Every time I look out onto my balcony, you are in the forefront of my view. Although you are far from my apartment, beyond the roads and trees and low-rise shopping complexes, at the bottom of a hill lined with modern houses, my eyes snag on your old frame. Your green corrugated metal roof a verdant pyramid, and the long balcony with its dirty metal overhang held up by white wooden posts. The curious red brick chimney sticking out in the hot Queensland weather – of course I noticed you.
But perhaps your most peculiar feature is the pigeons that like to roost on your roof. It makes me laugh thinking about the amount of bird shit you’d be covered in. Sometimes they opt for higher buildings, but you are their number one choice. I have a theory that an old grandmother inhabits your interior, feeding the birds every day, the birds who keep her company in return after her husband died of natural causes. She never remarried. Or perhaps a young couple resides in you – one wanted to live in the city, but the other hated modern architecture, so you were a perfect fit. The pigeons to them are just an annoyance that won’t seem to leave.
I tried to find you one day – I wanted a closer look, to solve the mystery of you. I opened a map on my phone then pinpointed where I assumed you would be and began my journey. But for some reason, after ten minutes of wandering around your supposed neighbourhood, you were nowhere to be found. Maybe you’re a mirage that only I can see, or maybe my navigation skills need some improvement.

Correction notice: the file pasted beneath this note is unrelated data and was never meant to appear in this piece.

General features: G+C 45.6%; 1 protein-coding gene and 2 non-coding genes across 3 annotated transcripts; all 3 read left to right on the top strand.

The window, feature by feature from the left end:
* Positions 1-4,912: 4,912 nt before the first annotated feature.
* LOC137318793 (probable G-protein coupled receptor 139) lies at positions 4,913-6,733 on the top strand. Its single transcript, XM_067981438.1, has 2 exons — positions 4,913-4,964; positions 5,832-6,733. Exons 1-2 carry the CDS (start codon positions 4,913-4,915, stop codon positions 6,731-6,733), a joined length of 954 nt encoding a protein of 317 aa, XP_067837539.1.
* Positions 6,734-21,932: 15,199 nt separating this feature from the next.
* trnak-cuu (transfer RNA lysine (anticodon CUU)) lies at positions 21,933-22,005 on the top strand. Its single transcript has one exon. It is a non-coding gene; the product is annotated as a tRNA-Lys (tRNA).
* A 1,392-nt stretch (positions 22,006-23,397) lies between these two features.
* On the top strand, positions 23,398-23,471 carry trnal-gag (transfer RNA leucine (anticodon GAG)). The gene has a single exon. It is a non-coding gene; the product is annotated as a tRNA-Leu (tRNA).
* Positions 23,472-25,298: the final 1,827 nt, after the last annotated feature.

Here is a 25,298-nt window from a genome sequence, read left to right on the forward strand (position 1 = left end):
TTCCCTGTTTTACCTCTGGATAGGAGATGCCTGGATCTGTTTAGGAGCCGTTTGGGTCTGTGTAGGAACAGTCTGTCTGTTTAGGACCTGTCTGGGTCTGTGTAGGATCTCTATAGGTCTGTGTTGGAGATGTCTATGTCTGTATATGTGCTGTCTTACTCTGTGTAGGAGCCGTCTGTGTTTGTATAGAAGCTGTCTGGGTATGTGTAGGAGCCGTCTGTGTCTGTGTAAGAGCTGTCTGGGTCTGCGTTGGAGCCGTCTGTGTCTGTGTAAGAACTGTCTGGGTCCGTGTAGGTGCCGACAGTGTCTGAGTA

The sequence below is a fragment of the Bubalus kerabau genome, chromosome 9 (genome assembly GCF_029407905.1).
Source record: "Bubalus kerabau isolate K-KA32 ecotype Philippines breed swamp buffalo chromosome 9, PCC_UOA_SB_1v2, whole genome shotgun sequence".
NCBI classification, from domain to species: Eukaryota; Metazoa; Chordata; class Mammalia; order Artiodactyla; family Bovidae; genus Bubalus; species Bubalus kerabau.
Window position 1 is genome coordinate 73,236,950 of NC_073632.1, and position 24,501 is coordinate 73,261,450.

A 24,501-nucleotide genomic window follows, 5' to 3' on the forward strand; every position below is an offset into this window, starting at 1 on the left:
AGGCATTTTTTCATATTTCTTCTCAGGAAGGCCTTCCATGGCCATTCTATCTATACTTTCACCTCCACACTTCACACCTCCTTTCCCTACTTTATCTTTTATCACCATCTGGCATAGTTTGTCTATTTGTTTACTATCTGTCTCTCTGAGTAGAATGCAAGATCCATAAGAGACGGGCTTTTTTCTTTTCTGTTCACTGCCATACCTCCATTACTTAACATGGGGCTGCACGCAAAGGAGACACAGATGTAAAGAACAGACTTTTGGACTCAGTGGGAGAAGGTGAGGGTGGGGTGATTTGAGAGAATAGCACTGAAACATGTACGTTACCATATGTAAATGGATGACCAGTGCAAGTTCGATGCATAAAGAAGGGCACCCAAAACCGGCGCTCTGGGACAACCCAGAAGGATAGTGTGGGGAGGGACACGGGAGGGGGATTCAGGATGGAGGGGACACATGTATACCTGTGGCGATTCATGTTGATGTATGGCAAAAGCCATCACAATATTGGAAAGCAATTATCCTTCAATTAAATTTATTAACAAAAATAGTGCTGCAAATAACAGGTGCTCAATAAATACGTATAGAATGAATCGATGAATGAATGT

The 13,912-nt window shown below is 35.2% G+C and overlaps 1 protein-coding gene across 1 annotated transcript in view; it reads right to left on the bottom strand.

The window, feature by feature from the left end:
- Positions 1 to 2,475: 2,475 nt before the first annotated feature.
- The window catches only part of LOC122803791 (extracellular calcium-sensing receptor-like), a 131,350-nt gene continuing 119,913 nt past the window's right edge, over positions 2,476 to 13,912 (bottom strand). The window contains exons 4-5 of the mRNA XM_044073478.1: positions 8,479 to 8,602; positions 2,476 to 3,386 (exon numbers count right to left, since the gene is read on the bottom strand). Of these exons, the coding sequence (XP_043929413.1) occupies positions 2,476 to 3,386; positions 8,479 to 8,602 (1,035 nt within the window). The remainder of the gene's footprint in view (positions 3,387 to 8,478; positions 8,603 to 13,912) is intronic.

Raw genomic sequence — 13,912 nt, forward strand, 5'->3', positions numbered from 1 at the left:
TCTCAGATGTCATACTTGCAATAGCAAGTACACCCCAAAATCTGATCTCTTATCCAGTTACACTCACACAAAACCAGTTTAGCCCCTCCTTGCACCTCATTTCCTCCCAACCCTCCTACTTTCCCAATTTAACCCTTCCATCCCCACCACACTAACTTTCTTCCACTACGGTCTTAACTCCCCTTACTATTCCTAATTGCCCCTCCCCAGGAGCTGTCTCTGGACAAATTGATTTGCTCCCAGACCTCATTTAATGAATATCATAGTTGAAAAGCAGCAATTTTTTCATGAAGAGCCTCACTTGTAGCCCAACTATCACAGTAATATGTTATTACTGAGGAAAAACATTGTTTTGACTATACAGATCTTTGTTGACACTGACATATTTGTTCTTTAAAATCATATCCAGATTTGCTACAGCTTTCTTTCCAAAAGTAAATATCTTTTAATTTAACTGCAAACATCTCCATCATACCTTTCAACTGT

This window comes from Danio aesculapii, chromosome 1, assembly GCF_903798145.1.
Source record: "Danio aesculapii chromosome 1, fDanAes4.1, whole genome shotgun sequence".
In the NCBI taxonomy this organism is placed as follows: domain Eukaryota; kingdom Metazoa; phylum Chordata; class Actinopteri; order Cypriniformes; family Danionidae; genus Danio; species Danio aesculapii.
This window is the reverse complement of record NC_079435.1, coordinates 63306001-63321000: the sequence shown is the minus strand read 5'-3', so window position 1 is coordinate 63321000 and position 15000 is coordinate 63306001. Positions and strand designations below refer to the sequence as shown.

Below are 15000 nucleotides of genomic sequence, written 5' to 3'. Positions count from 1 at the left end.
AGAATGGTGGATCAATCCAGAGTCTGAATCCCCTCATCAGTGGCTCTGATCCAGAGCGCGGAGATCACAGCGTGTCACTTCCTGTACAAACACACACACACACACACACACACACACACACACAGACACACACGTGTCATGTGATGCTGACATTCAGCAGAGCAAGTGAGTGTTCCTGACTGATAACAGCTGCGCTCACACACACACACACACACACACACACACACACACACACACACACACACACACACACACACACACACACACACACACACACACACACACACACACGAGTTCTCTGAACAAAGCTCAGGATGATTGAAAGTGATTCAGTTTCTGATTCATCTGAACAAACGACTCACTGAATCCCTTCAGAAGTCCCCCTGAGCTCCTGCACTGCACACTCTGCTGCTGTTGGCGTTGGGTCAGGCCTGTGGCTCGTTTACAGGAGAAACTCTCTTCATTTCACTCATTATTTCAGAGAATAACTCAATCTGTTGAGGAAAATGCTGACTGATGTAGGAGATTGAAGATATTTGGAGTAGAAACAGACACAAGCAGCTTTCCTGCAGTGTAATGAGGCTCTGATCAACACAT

The next week, I tried again in a different spot. I approached the top of a hill where I could see your chimney and looked around, but you weren’t there. I scanned every street in the area and every house with a keen eye three times over, and when I checked my phone, I realised I had been searching for thirty minutes. Time had swallowed me up, and you’d been swallowed up by something else too.
It’s spring now. The purple flowers of the jacaranda trees complement your green. There seems to be construction happening. Maybe you’re older than I thought, and you’re falling apart. I have lived in this apartment for over two years, and you have strangely become a comfort to me. When I leave here and eventually die, you will remain. You could even be the last building to survive after a nuclear apocalypse. Imagine that – desolate land except for a lonely, square house in the middle of a crumbled suburb.
A small group of survivors come upon this unusual house in their search for food. They find some non-perishables in your cupboards and decide to stay a while. Your fireplace keeps them warm. Days turn into weeks, then months, then years. They seem to like you like I did. And once again, you are whole.
Emily Rogers is a Brisbane-based writer who enjoys writing scripts, short stories, and editing fiction. Her work tends to talk about feminism, the complexities of human relationships, and mental health. You can find her binge-watching anime or hunched over her laptop rewriting dialogue over and over until it sounds human.